Amid COVID-19 Surge, Emory Healthcare Postpones Some Elective Surgeries Due To Bed Shortage
Amid the ongoing COVID-19 surge around Georgia, Emory Healthcare postponed some elective surgeries this week due to a shortage of beds and continues to daily evaluate elective surgical cases across the system, the hospital system said.
The drastic measure of postponing elective surgeries amid the pandemic has not happened since the previous surge in winter. Emory bills itself as the “most extensive health care system in Georgia” with 11 hospitals and more than 250 provider locations.
“Emory Healthcare is evaluating elective surgical cases on a daily basis across all our hospitals and outpatient centers to determine if a case needs to be rescheduled, based on the patient’s health and hospital capacity,” Emory said in a statement to GPB News. “We are taking all necessary safety measures and precautions to care for all of our patients during this latest COVID-19 surge.”
Emory added that it's had to “postpone some elective surgeries due to an increase in patient volume driven by the COVID-19 surge.”
The statement went on to say that the hospital system encourages “everyone in our community to support our health care providers by getting vaccinated and wearing masks in indoor public settings” as recommended by the Centers for Disease Control and Prevention.
Hospitals around the state have reported being overwhelmed with the highly contagious delta variant spreading through unvaccinated communities.
In a memo seen by GPB News, a member of Emory St. Joseph’s leadership team sent out a note earlier this week, saying the hospital “has reached a point this evening where hospital leadership feels it necessary to prepare patients, surgeons, and staff of the real possibility of canceling surgeries.”
The measure was being considered, the memo said, “because there are not enough beds within the hospital to accommodate.”
The Georgia Department of Public Health on Thursday also stressed the dire situation around the state, saying the “current surge of COVID cases throughout Georgia is stretching hospital and EMS personnel and resources to unprecedented levels.”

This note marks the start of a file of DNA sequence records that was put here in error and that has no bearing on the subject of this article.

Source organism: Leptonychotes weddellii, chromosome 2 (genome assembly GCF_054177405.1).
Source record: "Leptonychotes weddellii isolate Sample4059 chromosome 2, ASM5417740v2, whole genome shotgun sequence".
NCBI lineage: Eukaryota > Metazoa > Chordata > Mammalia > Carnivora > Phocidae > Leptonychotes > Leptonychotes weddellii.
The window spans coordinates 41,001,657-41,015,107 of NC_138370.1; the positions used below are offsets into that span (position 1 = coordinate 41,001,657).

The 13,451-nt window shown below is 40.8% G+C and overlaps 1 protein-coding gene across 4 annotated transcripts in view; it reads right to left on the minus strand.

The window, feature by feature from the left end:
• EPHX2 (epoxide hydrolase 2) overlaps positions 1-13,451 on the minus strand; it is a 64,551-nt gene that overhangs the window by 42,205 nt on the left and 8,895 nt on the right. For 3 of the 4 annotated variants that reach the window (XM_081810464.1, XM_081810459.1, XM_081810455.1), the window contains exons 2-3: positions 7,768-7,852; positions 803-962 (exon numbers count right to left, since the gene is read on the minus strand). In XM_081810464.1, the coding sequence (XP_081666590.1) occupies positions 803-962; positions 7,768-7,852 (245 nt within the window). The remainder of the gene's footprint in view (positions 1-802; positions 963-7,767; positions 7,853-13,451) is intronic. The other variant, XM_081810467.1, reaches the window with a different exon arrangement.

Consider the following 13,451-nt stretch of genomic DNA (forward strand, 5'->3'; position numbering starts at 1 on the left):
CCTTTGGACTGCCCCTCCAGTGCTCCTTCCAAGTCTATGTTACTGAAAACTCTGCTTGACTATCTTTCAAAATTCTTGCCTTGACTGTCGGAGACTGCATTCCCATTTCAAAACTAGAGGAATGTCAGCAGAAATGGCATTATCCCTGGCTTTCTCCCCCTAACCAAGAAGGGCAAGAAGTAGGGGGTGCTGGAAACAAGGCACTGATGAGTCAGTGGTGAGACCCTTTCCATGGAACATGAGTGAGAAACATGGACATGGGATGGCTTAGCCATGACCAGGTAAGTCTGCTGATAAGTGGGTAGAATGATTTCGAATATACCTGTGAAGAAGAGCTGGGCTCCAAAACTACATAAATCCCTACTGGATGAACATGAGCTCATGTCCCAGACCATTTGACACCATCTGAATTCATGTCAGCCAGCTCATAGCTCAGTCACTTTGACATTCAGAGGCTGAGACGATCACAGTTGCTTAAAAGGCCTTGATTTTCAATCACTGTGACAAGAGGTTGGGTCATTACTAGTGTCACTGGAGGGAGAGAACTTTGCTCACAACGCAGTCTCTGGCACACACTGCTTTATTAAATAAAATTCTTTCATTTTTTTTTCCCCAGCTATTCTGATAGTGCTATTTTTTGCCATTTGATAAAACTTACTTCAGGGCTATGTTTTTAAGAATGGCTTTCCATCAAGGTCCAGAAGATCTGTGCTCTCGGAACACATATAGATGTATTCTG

“As a result, many hospitals are having to declare themselves on diversion meaning they are temporarily unable to provide normal emergency care to patients arriving by ambulance,” agency spokeswoman Nancy Nydam said in a statement. “Diversion is a term specific to ambulance transports and is a request to ambulances to transport patients to other local facilities if possible.”
Nydam added that diversion does not apply to those seeking emergency care, and she urged people experiencing an emergency to still call 911.
Dr. Jodie Guest, the vice chair of Emory University’s Department of Epidemiology, shared a thread on Twitter about the need to reduce the burden on emergency rooms and EMS workers.
“Please recognize that any of us may have our unexpected health care needs at risk due to the COVID-19 surge in GA,” she tweeted. “Please recognize that a lot of people need routine medical care and our hospitals are struggling mightily.”
Emory’s Dr. Carlos del Rio, one of the state’s top infectious disease doctors, added, “It’s a mess! If you simply want a COVID test, please don’t come to the ED of your local hospital. Find a community testing site or get a home COVID test.”
Earlier this week, Gov. Brian Kemp said he was sending more than 100 members of the Georgia National Guard to various hospitals around the state to "make sure Georgia hospitals have the resources they need."
But despite the current surge, the governor has repeatedly maintained he will not lock the state down or impose a statewide mask mandate.
Health officials continue to urge Georgians to get vaccinated and wear masks to curb the ongoing transmission of disease.
"The vaccine mandates have worked in the past, and we know that they're working to protect our health care facilities," Dr. Aneesh Mehta, an infectious disease expert with Emory University School of Medicine, said this week. "Most importantly, whichever reason people choose to get the vaccine, it will help us open up our economy. It will help keep our kids in school and help us on this."